It is no secret that I like to Rock, and I really don’t do it as much as I should, mostly because sometimes I prefer to nap. But Emmy and I had a fucking blast last night when we went to see Seether. Here is how the night went down:
Had excellent Public Transportation Karma with the trains
Cut to the front of the miles-long line outside the Hammerstein Ballroom by lying about our guest list tickets being at will call, when we had our tickets on us (but our passes were at will call, so it was only a half-lie. Still, it worked and that is what counts).
Got right in with no problem (See above ruse)
Inserted Earplugs appropriately
Made our way backstage while Papa Roach was still doing their set
Ate some Snacks in catering (Tiramisu = Quite Good!)
Met up with my friend John (Seether Drummer)
Watched Seether’s show from side stage (totally awesome)
Avoided bodily injury
Hung out with Marco the Vic Firth stick guy, and another gu who was once the drummer from the Dictators
Got invited to the AftershowParty
Decided not to stay for Staind (No Brainer)
Froze ass off walking four blocks to the Aftershow party
Stopped at Papaya King to enjoy a delicious “President Obama Special” 99 cent hot dog
Continued one half a block to Aftershow party held upstairs at Stitch, a very dark bar
LA’s Paramour Mansion, better know these days as home base for the Rock Star reality series, has a long and mysterious history dating back to the silent film era. Rumored to be haunted by the ghosts of the original owners, Papa Roach drummer Dave Buckner admits having firsthand experiences with “the other side” when his band spent three months at the mansion to record its latest album, appropriately titled, The Paramour Sessions. But Dave also confesses that his recorded performance had less to do with the supernatural than with his deeply emotional relationship to the music.
“When people first hear a song,” Dave explains, “they relate to the vocal, the lyrics or the feeling they get. Our songs have very straightforward, easily understood lyrics. Whether we’re writing the music around a lyric or a thought that Coby (singer Jacoby Shaddix) comes up with, or the band writes music that he’s supplying the lyrics to, my job – and the rest of the band feels this way as well – is to ultimately be an emotional extension of what he’s singing. That’s our purpose and that’s where my approach to the drums comes from.” Dave talked drums with Metal Edge as Papa Roach prepared for their final show on the Guns ‘N’ Roses tour at NYC’s Madison Square Garden.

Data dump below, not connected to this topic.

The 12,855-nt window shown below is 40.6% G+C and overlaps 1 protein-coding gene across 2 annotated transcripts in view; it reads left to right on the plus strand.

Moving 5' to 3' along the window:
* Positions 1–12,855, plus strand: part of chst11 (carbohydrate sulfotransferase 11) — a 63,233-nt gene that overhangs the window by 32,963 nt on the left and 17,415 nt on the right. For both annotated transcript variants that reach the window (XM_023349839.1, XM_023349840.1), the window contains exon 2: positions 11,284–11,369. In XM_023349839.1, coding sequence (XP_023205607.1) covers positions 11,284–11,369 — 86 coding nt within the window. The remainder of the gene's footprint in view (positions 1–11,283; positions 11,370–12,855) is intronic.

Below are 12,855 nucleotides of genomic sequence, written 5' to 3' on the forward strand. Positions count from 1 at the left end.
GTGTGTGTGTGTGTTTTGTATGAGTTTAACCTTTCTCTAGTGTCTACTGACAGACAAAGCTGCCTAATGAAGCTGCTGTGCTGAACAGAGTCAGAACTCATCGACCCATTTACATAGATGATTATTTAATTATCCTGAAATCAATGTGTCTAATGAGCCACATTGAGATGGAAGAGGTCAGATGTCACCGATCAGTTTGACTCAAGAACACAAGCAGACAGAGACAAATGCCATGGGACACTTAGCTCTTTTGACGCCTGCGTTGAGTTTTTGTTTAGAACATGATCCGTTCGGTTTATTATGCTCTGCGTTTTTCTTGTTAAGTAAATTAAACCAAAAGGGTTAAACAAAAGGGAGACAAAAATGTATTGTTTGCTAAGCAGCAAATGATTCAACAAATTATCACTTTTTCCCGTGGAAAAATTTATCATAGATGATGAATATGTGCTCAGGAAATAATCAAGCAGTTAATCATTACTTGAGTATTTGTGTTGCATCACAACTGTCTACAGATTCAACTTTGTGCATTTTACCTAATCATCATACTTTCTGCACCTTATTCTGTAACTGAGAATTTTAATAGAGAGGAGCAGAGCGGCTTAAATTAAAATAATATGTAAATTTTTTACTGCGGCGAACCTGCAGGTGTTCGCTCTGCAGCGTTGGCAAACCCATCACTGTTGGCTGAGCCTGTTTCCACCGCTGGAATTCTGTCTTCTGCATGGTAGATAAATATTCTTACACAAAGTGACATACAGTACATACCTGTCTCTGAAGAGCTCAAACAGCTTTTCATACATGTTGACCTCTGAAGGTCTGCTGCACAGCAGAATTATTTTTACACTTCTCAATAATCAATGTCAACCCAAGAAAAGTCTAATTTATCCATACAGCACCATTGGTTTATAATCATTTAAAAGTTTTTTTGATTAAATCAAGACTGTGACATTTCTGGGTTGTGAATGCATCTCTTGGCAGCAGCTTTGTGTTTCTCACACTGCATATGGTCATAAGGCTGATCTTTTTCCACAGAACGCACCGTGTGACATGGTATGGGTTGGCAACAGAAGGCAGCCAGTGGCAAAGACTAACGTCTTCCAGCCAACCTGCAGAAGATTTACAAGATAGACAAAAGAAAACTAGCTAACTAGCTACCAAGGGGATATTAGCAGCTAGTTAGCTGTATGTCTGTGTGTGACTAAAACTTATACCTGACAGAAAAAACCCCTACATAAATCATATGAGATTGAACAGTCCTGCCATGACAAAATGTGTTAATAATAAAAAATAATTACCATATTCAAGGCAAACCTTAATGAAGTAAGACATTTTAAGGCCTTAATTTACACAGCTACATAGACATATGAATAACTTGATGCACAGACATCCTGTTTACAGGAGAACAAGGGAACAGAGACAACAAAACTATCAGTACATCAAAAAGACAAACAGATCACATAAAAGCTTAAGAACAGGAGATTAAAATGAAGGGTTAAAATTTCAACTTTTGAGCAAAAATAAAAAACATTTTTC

Metal Edge: The Paramour Sessions is your second record working with producer Howard Benson. How has he influenced your drum parts?
Dave Buckner: Over the last two records, Howard has influenced me a great deal. He made a major impact on Getting Away With Murder (2004), as far as getting me to really focus on when to simplify and when to be tastefully busy. On that record, we used drum loops to fill in and help move parts. We let the drums simplify and anchor the beat more than letting the loop play around the beat – or even the other way around. From that experience, my mind was already in tune [with Howard’s methods] when we were ready to record The Paramour Sessions. When Howard got to the studio he said, ‘Dave, you’re playing great on this record; just keep doing what you’re doing.’
Metal Edge: I noticed there are additional percussive elements on this CD as well.
Dave Buckner: With this new record, instead of using drum loops, we actually brought in world-renowned percussionist Lenny Castro. Lenny is a total legend and it’s amazing to watch him play. The parts he added are so great and tasteful. It’s funny, because sometimes you barely know they’re there, but you feel it more. Then other times his contribution is really blatant. It was really cool to work with him.
Metal Edge: It sounds like you sometimes change up your groove a couple of times within a song. How are your drum parts recorded on these types of songs?
Dave Buckner: I’m fortunate that I can play very naturally to a click track, as far as knowing when to ignore and when to pay attention to it. A lot of drummers, when they have a click track, tend to get really boxy or robotic with it. But I let my ear ignore the click and just let it fade into the background of what I’m playing. Every now and then, I’ll tune in to the click when I need to, and it keeps me going. The way I play, I don’t do a lot of crazy fills, but I will change up the feel of the song to add spice, or what I feel the song needs. With the click as a guideline in the background, I can go wherever I want and feel free to just put snares and kicks in different places.
Metal Edge: Tell me about your interaction with Coby, your singer.
Dave Buckner: Coby and I feed off each other a lot. His lyrics and vocal melodies really influence me as far as beat placement and fills. You may hear places on the record where we’ll lock up: then there will be a drum or a vocal accent that happens. It used to occur a lot more when he was rapping, but now that he’s singing, it doesn’t happen as much. Back in the day, when we were in our rap/metal phase, my playing was really keyed in on that. If you come see us play live I do a lot of flourishes or vamps off Coby’s vocals.
Drums: Pearl Custom Lucite kit
Sizes: 24”x20” Kick, 14”x10” Rack Tom, 16”x14” and 18”x16” Floor Toms, 6”x14” Pearl Master Custom Snare or 6”x14” 1972 Ludwig Black Beauty Snare
Sticks: Vater, El Chingon custom stick
This article was originally written for Metal Edge Magazine as part of a monthly column by Gail Worley (under the pen name Jayne Rollins). With the magazines’ dissolution, the article has been added to the content base of The Worley Gig for our readers’ enjoyment.